What sorts of challenges or obstacles have you come up against?

The dance community can be pretty cutthroat. But I’ve seen a big change just in the past couple of years. Social norms are being blurred and that is a good thing. I hope we have been some part of that change. I remember getting some side eyes by other dancers when we first started classes at such a huge professional dance studio. But now, the other students are more accepting. That’s my mission, to make disability normal. I’m fighting for inclusion, and for my students to be seen as the amazing humans that I see them as.

I also work with the LA Unified School District and Magnolia School District. In the public schools, special needs programs are mostly separated from typical students. I’ve had a lot of success with partnering the typical classes with the special classes. It’s a win-win all around. The typical kids see they are not all that different from the special students, and the special students get much needed comradery. Most people are just scared of what they don’t know. Hopefully, I teach the kids not to be scared of each other and be kind to one another.

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When Zina first started her program, there were very few disability dance programs in the United States. Now, just looking online, there are so many dance programs for special needs students popping up all over. The change is happening.

Since you dance professionally as well as run Straight Up Abilities, have you seen any changes in the greater dance world, especially since it’s so commonly focused on body type and image?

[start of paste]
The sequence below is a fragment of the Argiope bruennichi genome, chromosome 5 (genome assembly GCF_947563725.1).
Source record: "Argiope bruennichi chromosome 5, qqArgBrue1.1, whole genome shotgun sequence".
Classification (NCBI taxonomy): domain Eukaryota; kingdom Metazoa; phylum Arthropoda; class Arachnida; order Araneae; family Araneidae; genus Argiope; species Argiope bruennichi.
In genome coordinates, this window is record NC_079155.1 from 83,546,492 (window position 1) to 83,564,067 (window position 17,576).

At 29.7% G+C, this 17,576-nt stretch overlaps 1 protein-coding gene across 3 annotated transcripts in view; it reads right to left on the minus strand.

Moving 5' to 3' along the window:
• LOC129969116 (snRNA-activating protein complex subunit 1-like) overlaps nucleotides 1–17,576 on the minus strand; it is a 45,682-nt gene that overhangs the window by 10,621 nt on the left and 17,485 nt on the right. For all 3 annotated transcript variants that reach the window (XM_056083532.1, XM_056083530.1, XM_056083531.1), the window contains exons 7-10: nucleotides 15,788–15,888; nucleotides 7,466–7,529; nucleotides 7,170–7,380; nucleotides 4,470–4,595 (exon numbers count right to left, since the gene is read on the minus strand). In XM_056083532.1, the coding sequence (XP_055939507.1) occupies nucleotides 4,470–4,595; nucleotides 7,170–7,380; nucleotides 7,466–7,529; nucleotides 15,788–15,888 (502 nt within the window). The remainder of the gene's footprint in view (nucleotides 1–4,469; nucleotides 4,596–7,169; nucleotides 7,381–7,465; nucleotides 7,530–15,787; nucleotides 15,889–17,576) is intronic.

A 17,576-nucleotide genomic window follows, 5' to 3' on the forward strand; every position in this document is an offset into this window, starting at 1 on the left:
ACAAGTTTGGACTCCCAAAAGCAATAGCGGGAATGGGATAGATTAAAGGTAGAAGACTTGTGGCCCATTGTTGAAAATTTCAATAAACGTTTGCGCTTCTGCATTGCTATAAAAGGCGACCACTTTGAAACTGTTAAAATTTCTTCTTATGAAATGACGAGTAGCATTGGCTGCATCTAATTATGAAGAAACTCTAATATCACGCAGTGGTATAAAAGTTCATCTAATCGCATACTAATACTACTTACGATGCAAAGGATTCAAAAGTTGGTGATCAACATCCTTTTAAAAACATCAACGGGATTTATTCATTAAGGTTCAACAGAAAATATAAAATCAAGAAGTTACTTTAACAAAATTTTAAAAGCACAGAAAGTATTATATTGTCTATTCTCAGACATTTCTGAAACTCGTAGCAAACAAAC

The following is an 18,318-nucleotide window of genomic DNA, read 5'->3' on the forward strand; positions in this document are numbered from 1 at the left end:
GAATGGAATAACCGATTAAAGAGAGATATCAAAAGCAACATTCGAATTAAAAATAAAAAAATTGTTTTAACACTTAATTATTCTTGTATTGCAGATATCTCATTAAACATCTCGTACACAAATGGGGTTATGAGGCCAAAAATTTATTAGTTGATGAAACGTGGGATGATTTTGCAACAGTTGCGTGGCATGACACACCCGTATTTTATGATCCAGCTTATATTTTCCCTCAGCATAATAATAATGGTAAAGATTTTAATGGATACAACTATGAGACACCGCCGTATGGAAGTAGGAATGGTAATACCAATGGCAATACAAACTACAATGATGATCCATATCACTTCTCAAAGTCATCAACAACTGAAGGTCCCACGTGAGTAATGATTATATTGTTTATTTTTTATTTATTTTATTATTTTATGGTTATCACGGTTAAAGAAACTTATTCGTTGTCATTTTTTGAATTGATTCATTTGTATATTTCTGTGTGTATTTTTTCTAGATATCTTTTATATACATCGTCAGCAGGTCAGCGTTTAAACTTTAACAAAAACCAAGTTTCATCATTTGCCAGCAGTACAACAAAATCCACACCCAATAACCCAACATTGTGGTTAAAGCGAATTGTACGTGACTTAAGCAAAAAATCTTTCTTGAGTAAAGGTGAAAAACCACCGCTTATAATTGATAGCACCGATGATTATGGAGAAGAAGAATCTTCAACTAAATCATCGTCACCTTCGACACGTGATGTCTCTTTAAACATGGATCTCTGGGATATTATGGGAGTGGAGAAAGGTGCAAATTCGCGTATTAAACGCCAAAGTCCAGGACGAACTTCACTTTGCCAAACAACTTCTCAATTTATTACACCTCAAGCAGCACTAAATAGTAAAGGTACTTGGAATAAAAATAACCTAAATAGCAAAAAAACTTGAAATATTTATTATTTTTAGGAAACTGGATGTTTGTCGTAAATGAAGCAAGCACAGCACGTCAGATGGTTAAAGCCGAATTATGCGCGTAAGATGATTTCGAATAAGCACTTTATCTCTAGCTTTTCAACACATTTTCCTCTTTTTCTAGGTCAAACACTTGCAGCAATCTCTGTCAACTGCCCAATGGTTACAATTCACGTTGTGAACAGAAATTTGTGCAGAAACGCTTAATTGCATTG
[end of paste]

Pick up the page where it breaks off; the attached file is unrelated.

Yes, like I said before, I think the lines are being blurred with dance, just like with a lot of societal “norms.”  I have male friends who teach heels dance classes. My friend Auti Angel travels as a hip hop dancer and is in a wheelchair. My friend Kujo travels the world with an all differently abled breakdance crew called Illabilities. There is room for everyone to live out their dreams and, thankfully, society is becoming more accepting, in large part because of social media. I invite a lot of my professional friends into my Straight Up Abilities world. We are always amazed how free and uninhibited my students dance. That’s how we should all dance. That’s the one thing the competitive dance world could learn from my students. As dancers, we commonly wear our hearts on our sleeves and are worried if we are going to be the best and make the cut. My dancers don’t seem to worry about that. They are free.

What has been your experience working with people who have physical disabilities versus intellectual or developmental disabilities? Does one feel more accepted than the other?

That’s a hard question for me personally to answer. It would probably be more suited for one of my students or their parents to answer. What I do think is interesting is when all differently abled people get put into the same class or category. Especially in schools, you may see in one classroom students with physical disabilities and students with intellectual disabilities coupled together. They can be very different and demand very different ways of teaching. I think it’s changing slowly but surely.

How would you like to expand your work in the future?

I’d love to keep adding to our roster of students; open up more classes in the greater Los Angeles area; work more closely with the public schools and teachers; do more outreach nationally and globally; continue our mission of teaching inclusion. I want to create more work opportunities for my amazing students as well. We have a student teaching program, and I have several students that I’m hoping will be able to teach their own classes in the not-so-far future. We have plans to do some big performances in the next year, and I’d like to keep building on that momentum each year. The sky is the limit with these guys!